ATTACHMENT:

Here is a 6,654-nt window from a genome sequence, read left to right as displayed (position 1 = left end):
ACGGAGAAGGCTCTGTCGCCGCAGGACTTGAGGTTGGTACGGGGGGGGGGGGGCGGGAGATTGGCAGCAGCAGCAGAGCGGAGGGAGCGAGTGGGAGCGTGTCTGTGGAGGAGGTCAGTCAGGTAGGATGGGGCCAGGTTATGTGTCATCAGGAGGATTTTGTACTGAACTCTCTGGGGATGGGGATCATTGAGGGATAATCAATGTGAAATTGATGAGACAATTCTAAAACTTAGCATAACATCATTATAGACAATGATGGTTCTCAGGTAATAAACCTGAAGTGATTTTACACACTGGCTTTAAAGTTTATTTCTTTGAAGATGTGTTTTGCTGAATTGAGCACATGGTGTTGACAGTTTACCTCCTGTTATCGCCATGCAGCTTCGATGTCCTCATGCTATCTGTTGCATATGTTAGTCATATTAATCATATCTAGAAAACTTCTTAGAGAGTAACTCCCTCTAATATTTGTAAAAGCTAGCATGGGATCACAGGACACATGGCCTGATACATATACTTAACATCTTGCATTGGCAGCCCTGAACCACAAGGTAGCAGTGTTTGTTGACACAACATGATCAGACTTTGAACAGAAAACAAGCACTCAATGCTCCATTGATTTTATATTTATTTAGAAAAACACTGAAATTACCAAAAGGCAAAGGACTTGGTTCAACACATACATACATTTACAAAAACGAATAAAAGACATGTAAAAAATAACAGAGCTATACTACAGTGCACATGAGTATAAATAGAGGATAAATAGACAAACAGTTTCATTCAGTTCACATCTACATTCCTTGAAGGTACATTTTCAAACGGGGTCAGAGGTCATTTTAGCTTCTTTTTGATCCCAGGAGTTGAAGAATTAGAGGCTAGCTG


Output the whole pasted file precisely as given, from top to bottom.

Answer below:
Here is a 6,654-nt window from a genome sequence, read left to right as displayed (position 1 = left end):
ACGGAGAAGGCTCTGTCGCCGCAGGACTTGAGGTTGGTACGGGGGGGGGGGGGCGGGAGATTGGCAGCAGCAGCAGAGCGGAGGGAGCGAGTGGGAGCGTGTCTGTGGAGGAGGTCAGTCAGGTAGGATGGGGCCAGGTTATGTGTCATCAGGAGGATTTTGTACTGAACTCTCTGGGGATGGGGATCATTGAGGGATAATCAATGTGAAATTGATGAGACAATTCTAAAACTTAGCATAACATCATTATAGACAATGATGGTTCTCAGGTAATAAACCTGAAGTGATTTTACACACTGGCTTTAAAGTTTATTTCTTTGAAGATGTGTTTTGCTGAATTGAGCACATGGTGTTGACAGTTTACCTCCTGTTATCGCCATGCAGCTTCGATGTCCTCATGCTATCTGTTGCATATGTTAGTCATATTAATCATATCTAGAAAACTTCTTAGAGAGTAACTCCCTCTAATATTTGTAAAAGCTAGCATGGGATCACAGGACACATGGCCTGATACATATACTTAACATCTTGCATTGGCAGCCCTGAACCACAAGGTAGCAGTGTTTGTTGACACAACATGATCAGACTTTGAACAGAAAACAAGCACTCAATGCTCCATTGATTTTATATTTATTTAGAAAAACACTGAAATTACCAAAAGGCAAAGGACTTGGTTCAACACATACATACATTTACAAAAACGAATAAAAGACATGTAAAAAATAACAGAGCTATACTACAGTGCACATGAGTATAAATAGAGGATAAATAGACAAACAGTTTCATTCAGTTCACATCTACATTCCTTGAAGGTACATTTTCAAACGGGGTCAGAGGTCATTTTAGCTTCTTTTTGATCCCAGGAGTTGAAGAATTAGAGGCTAGCTG